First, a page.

# Question #d0f6f

Aug 30, 2017

This is a redox reaction (and we will see why!), and we separate the reaction into individual oxidation reduction couples.......

#### Explanation:

$\text{Oxidation reaction:}$ $F e \left(I I\right)$ is OXIDIZED to $F e \left(I I I\right)$

$F e {I}_{2} \rightarrow F {e}^{3 +} + 2 {I}^{-} + {e}^{-}$ $\left(i\right)$

$\text{Reduction reaction:}$ $\text{Iodate ion}$ is REDUCED to ${I}^{+ I}$

$\stackrel{V +}{I} {O}_{3}^{-} + 6 {H}^{+} + 4 {e}^{-} \rightarrow {I}^{+} + 3 {H}_{2} O$ $\left(i i\right)$

And for each half equation, charge and mass are balanced ABSOLUTELY, as indeed they must be if we purport to represent chemical reality. I add them in such a way as to eliminate the electrons from the final equation, i.e. $4 \times \left(i\right) + \left(i i\right)$:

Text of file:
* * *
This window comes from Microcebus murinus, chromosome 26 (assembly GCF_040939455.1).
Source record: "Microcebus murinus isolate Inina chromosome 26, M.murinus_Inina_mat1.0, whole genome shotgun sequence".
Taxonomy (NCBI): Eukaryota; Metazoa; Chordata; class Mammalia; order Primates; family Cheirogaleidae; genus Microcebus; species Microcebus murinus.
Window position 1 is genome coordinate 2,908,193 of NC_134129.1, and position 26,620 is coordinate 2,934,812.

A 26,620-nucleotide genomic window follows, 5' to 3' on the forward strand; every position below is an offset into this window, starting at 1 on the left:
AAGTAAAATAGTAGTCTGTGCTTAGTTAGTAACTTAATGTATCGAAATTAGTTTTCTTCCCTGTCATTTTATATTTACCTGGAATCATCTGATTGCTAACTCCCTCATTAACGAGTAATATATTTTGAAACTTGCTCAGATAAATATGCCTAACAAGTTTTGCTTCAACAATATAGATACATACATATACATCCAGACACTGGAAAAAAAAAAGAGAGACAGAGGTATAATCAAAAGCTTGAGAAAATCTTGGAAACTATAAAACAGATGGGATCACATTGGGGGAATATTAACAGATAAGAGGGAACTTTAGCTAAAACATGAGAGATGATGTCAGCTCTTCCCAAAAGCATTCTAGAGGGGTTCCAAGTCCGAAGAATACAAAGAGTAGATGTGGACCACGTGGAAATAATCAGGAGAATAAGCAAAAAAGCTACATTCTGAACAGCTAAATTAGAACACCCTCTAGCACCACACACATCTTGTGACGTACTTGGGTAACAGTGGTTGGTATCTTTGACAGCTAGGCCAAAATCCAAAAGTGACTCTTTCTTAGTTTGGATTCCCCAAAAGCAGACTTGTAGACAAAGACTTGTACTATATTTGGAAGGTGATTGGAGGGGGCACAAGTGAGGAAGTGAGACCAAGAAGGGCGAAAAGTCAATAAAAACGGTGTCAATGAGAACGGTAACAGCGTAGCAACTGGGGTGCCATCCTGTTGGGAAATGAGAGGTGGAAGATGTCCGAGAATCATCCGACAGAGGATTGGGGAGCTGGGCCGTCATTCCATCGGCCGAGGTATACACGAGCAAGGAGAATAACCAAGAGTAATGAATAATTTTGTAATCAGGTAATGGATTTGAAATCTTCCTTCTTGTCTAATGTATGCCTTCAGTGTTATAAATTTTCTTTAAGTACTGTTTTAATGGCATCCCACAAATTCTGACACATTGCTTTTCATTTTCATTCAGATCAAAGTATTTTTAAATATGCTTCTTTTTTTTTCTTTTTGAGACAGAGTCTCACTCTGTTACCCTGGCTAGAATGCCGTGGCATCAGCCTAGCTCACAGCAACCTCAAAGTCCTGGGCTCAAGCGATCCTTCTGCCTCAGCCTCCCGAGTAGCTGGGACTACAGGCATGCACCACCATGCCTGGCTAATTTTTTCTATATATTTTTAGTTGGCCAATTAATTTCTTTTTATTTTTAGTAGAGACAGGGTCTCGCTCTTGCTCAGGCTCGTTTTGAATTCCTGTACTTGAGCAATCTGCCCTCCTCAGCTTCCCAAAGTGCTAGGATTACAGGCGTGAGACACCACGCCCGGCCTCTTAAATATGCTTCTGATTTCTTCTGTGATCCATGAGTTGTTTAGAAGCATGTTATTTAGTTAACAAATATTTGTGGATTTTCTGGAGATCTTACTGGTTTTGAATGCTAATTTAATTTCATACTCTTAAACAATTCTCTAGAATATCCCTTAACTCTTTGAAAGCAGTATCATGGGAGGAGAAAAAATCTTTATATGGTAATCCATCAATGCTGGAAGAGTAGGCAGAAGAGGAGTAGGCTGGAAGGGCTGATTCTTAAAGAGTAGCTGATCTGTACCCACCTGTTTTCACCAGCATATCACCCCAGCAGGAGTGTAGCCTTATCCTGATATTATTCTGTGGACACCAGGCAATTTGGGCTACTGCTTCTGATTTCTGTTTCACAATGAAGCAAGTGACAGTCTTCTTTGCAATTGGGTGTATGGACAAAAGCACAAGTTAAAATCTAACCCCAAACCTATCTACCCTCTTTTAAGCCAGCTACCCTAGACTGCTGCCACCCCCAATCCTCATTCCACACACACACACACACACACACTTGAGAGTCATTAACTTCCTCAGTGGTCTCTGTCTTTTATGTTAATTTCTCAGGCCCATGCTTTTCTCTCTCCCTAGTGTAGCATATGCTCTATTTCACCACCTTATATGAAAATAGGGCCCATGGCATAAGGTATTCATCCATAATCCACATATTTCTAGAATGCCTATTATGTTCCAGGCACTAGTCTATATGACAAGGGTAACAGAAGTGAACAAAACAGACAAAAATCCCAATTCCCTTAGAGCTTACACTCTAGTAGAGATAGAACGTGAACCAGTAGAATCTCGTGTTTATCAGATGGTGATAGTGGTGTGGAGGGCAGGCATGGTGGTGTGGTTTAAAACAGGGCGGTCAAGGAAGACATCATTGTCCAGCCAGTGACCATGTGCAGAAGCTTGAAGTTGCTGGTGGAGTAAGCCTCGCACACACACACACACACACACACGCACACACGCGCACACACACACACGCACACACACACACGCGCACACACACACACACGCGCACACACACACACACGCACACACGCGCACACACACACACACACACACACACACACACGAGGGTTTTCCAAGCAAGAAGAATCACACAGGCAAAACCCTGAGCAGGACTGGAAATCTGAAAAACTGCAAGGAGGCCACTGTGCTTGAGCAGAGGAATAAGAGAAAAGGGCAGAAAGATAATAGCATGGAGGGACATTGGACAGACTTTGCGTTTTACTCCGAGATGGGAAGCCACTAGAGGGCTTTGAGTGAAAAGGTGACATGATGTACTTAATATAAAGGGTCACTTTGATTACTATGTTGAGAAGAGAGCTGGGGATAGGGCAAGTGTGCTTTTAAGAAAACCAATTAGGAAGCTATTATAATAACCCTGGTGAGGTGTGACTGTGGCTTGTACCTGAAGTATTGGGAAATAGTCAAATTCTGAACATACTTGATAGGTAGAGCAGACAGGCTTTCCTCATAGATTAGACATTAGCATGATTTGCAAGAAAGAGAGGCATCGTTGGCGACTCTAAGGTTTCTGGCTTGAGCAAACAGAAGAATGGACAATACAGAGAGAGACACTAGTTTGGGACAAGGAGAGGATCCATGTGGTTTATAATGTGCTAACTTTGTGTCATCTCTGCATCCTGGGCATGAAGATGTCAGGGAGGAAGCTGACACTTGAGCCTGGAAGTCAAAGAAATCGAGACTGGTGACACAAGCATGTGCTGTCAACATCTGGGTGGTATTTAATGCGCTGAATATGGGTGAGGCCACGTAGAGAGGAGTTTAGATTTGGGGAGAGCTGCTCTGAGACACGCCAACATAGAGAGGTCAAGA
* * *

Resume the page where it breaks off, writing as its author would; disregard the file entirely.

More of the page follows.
$4 F e {I}_{2} + I {O}_{3}^{-} + 6 {H}^{+} \rightarrow 4 F {e}^{3 +} + 8 {I}^{-} + {I}^{+} + 3 {H}_{2} O$

And this is in fact balanced with respect to mass and charge. But we could add $1 \times C {l}^{-}$ to each side of the chemical equation....

$4 F e {I}_{2} + I {O}_{3}^{-} + 6 {H}^{+} + C {l}^{-} \rightarrow 4 F {e}^{3 +} + 8 {I}^{-} + I C l + 3 {H}_{2} O$

And to make it even simpler, I could remove $8 \times {I}^{-}$ FROM EACH SIDE of the EQUATION:

$4 F {e}^{2 +} + I {O}_{3}^{-} + 6 {H}^{+} + C {l}^{-} \rightarrow 4 F {e}^{3 +} + I C l + 3 {H}_{2} O$,

i.e. a four electron reduction with respect to $I {O}_{3}^{-}$, and a four electron oxidation with respect to 4 equiv of ferrous ion.